Lu-Hai Liang

thoughts from a freelance foreign correspondent

Posts Tagged ‘Richard Morgan

4 ways to instantly improve your pitching – freelance journalism

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  • Think Visual

If you can write a pitch where the editor can ‘see’ the story, see the characters and the setting, then you’re immediately inside the editor’s mind, a good place to be. Just a couple of good sentences that can bring a character or some aspect of the pitch to life. Be vivid and show details that can make an editor stop and think. These words from Guy Davenport were influential to me not just for journalism but for writing in general:

Harry Levin, at Harvard, taught me a lot, especially about iconography, how to read images in a text—that literature is as pictorial as painting or sculpture. [Source: Paris Review]

  •  Think visual, visual, visual

Sorry to hammer home this point but it’s one of the quickest and easiest ways to improve pitches. I like to play with font colours, use bold where necessary, inject relevant photos inside the email, and hyperlink anything that might need clarification. You can use these formatting tools to emphasize points or themes. Just don’t go crazy, your central idea should always be the focus but a bit of extra effort will help your email stand out.

  • Is it a complete story?

Don’t pitch topics or subjects, pitch stories. Pitch ideas that are wrapped in a story. What’s the difference between a story and an idea? To quote Richard Morgan, a complete story is one with “interesting characters in an interesting situation that changes over time in an interesting environment”. The story can also demonstrate a principle or universal theme adding depth and meaning, forming a ‘take-away’ feeling or message for the reader.

  • Have an outline

You should have an outline of what the story will look like, who you’ll interview, the basic structure of the piece, and the estimated final word count. It pays to imagine for the editor what the content of the article will be and how it’ll develop paragraph by paragraph.

Show you have the expertise by quickly sketching which named people you’ll interview and who they are. It’s also good sometimes to offer options in your treatment of the story: a more intimate interviewee-based feature, or an omniscient analysis with multiple characters? Editors like surety so demonstrate you have a clear understanding of what the story will be and how it will progress.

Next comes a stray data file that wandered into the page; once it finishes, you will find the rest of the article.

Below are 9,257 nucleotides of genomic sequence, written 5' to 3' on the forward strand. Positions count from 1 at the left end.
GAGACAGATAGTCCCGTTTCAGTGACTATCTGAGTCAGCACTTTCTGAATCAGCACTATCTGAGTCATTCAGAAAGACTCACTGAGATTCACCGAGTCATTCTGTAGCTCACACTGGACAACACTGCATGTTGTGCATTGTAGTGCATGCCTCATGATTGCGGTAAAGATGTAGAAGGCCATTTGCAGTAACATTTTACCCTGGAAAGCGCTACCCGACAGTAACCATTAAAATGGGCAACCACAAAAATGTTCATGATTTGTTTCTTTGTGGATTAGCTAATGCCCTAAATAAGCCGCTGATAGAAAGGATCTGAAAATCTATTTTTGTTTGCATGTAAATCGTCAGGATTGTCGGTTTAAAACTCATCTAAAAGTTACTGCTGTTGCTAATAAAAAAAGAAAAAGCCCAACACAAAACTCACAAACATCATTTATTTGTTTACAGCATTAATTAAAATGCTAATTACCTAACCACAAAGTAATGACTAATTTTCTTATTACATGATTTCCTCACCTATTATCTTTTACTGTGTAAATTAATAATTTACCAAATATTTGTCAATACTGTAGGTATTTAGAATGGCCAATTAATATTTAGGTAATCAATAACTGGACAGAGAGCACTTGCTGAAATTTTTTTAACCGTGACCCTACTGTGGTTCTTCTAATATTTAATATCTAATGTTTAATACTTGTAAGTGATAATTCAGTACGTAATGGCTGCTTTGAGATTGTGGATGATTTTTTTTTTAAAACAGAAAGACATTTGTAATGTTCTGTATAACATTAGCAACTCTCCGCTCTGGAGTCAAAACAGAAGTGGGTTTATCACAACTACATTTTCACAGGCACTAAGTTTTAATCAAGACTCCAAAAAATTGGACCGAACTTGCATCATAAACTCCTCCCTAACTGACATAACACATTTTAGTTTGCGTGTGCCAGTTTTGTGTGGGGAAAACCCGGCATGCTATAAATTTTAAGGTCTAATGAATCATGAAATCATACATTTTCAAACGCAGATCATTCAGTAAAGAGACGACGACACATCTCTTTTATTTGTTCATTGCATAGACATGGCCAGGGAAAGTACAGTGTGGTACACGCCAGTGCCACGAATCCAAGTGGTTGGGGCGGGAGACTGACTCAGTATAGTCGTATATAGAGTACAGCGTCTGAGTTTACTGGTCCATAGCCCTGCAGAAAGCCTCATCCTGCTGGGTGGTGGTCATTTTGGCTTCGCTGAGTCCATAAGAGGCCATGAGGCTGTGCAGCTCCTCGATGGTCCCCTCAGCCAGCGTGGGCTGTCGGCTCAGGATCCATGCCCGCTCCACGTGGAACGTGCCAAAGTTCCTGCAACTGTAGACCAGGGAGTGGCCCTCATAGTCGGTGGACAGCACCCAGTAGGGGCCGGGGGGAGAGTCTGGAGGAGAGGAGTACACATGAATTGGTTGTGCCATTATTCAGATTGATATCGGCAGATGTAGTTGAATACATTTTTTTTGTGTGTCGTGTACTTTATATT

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The Greatest Article about Freelance Journalism Ever Written

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The author of the article is a guy who has won awards – who freelanced a front page splash for the New York Daily News. A guy who wrote crazy opening sentences about ‘boobies and gay Jews’ in the New York Times.

Someone who freelanced for seven years. And then got a job at Gawker.com and quit after the first day. Who once got paid $100 a word but who other times is so poor their dinner is a soup made from vitamin pills. Who once wrote entire features on a first-generation iPhone for almost a year, because they couldn’t afford to replace a broken laptop. Without further ado, here it is:

Seven Years as a Freelance Writer, or, How To Make Vitamin Soup.

It is a piece of writing that inspires me every time I read it. And it makes the thrill of chasing a story, of pursuing bylines and writing, the very act of writing, seem like the most rock’n’roll fucking thing you can do. Richard Morgan, I salute you!

Written by Lu-Hai Liang

November 1, 2013 at 12:00 am